One of the most important questions investors can ask themselves is wether to invest in bonds vs. stocks. For most investors the answer is probably some mix of stocks and bonds. Here is a summary of the differences of bonds vs. stocks:
- Stocks are only issued in corporations. Bonds can be issued by corporations or government entities.
- Stocks pay dividends which are not guaranteed. Bonds pay interest which is guaranteed, unless the company or government entity goes bankrupt.
- In the case of bankruptcy, bonds generally provide more safety than stocks. You can read more about why here.
Bonds vs. Stocks: Lender vs. Shareholder
When you buy a stock, what you are buying is a small piece (or a large piece if you are someone like Warren Buffet!) of ownership in a company. As an owner you have special privileges, including the ability to vote on matters that affect the future of the company. More importantly however, is the fact that as a stockholder you have the right to share in the profits of the firm, when and if those profits are paid out in the form of dividends.
Just as a company can raise money by issuing and allowing people to buy its stock, companies can also raise money by issuing debt in the form of a bond offering. When you buy a bond you are not getting any ownership in the company, but rather you are buying a piece of the company’s debt. As a bond holder you have no voting rights and do not get to share in the profits of the company, however you do receive other advantages that you do not get when buying stock in a company.
Bonds vs. Stocks – How you Make Money
One of the primary reasons why the price of a stock goes up or down is the profitability, or lack thereof, of the company whose stock you own. If the company makes a lot of profits, then its shareholders (the people who own stock in the company) often stand to make a lot of money as well. Conversely, if the company loses money, then its shareholders generally expect to loose money on their investment as well. If things get so bad with the company that it can no longer pay its obligations and files for bankruptcy, stockholders are generally last in line to get their money back, and therefore often lose their entire investment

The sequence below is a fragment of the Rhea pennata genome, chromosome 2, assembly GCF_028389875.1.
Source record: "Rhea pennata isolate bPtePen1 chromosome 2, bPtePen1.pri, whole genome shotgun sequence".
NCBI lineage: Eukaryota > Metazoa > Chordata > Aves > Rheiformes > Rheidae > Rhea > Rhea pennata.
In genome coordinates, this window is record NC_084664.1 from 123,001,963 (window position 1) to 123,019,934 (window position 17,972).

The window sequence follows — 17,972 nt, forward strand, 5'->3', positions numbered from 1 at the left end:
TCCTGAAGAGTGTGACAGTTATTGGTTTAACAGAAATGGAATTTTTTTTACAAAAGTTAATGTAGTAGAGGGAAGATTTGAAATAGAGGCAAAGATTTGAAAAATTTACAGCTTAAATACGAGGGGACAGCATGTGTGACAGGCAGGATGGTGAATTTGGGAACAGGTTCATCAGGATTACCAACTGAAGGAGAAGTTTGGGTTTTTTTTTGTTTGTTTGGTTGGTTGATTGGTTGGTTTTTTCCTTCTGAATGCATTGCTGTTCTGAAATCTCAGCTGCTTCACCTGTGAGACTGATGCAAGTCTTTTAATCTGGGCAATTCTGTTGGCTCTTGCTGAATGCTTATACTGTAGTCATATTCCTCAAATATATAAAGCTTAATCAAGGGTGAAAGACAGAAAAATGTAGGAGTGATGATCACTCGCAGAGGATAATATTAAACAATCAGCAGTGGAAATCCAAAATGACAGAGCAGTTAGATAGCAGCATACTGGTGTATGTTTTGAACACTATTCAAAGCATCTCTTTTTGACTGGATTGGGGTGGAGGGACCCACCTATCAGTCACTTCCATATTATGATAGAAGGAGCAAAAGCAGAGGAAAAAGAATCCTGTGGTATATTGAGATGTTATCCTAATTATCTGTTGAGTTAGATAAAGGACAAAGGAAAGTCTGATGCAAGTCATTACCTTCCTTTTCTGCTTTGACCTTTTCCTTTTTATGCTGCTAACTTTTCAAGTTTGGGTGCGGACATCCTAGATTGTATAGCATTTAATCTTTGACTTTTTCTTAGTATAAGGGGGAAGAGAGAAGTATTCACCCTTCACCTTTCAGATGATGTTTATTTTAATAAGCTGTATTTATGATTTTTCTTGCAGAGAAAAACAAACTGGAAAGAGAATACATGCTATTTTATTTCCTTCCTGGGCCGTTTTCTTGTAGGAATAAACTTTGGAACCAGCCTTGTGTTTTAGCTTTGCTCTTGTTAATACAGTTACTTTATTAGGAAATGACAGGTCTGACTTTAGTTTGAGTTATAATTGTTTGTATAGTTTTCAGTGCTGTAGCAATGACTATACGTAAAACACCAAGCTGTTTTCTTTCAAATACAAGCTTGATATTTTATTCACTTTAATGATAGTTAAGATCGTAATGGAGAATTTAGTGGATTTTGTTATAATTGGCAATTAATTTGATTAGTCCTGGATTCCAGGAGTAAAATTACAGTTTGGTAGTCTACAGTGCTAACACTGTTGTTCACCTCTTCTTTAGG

As a bondholder you receive an interest payment at specified intervals, regardless of how the company is doing (as long as the company does not go bankrupt). While the price of a company’s stock will be affected by any piece of positive or negative news from the company or the economy, as long as the company is earning enough money to pay its debt obligations, they are legally required to do so. This means that, good or bad, as long as the company does not file for bankruptcy, you get your interest and principal payments. The downside here of course is that if the company has a great year from a profits standpoint, you will not earn any additional interest either.
Bonds vs. Stocks – When a company goes bankrupt
Another key difference between a bond and a stock is what happens when a company files for bankruptcy. As discussed above, stock holders are last in line in this situation. With this in mind, another advantage of owning a bond over a stock is that generally bond holders are the first people in line to get whatever money is left and/or which can be generated by the sale of the company’s assets. Only after all the bond holders and other creditors are paid, will stock holders get any of their money back. More times than not, in the case of bankruptcy, there is not enough money to make the bond holders and other creditors whole, so stock holders end up with nothing.